April 28, 2008 / 3:18 PM / 11 years ago

Weeping schoolgirls wish happy birthday Saddam

AWJA, Iraq (Reuters) - Hundreds of Iraqi schoolchildren were brought to the modest mausoleum of Saddam Hussein on Monday to celebrate the birthday of the executed dictator in the village where he was born.

Supporters and children celebrate ousted Iraqi leader Saddam Hussein's 71st birthday at his grave in the village of Awja near Tikrit, 175 km (109 miles) north of Baghdad, April 28, 2008. REUTERS/Sabah al-Bazee

Saddam, who was hanged in late 2006 for crimes against humanity, is hated in much of Iraq. But in parts of his native Salahuddin Province, especially among his fellow Sunni Arabs, he is still revered.

“Bush, Bush you low-life! Saddam’s blood is not cheap!” a crowd of pupils in white uniforms from a nearby girls’ school chanted while standing around Saddam’s grave in the mausoleum where he is buried among displays and photos of his reign.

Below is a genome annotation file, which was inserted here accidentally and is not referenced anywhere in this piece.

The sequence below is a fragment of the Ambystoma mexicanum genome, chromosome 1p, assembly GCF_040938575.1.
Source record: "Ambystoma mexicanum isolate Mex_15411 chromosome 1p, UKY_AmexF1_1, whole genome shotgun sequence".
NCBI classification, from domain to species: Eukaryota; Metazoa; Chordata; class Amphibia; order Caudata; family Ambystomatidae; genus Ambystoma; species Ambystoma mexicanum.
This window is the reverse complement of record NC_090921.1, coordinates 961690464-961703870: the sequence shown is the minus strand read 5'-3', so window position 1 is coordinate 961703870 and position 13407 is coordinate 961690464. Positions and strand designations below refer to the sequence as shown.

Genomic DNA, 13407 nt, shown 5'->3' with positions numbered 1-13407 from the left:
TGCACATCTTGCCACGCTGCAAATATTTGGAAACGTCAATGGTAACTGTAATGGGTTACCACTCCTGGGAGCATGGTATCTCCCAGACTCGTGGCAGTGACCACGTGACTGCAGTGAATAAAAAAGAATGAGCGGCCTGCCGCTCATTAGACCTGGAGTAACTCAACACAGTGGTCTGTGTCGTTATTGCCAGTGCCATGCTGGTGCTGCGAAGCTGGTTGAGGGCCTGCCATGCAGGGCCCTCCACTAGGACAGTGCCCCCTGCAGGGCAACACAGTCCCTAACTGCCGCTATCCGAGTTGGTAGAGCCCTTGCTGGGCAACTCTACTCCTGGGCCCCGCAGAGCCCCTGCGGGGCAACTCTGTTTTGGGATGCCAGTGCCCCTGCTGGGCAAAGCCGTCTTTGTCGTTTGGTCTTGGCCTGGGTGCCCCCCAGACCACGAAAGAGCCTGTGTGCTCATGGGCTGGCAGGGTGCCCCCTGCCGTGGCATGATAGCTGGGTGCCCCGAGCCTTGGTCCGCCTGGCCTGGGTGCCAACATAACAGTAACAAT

“There are two things we will never give up: Saddam and Iraq!” the girls chanted. Several of them wept.

They entered the building carrying a banner which read: “We will not forget you, Papa Saddam,” and kissed the dictator’s grave.

“There is no martyr like Saddam. We are here to celebrate his birthday. Happy birthday, and God willing he will go to paradise,” a girl named Tiba, 11, told Reuters.

Faten Abdel Qader, one of the organizers, said Saddam’s legacy was the memory of a time of peace.

“The children who lived during the age of this man had security. They didn’t know anything about murder, violence or sectarianism,” she said. “An Iraqi woman could hold her head high.”

Saddam, who was born in Awja on April 28, 1937, was executed for his role in the deaths of Shi’ite villagers slain after an assassination attempt on him.

At the time of his execution he was also standing trial for genocide for the killing of hundreds of thousands of Kurds.

Iraq’s government says he was responsible for the deaths of hundreds of thousands of others buried in mass graves during decades of oppression.

His supporters say his harsh rule prevented the sectarian killing that has been rampant since he was ousted in the U.S.-led invasion of Iraq in 2003.

Writing by Peter Graff; Editing by Dominic Evans

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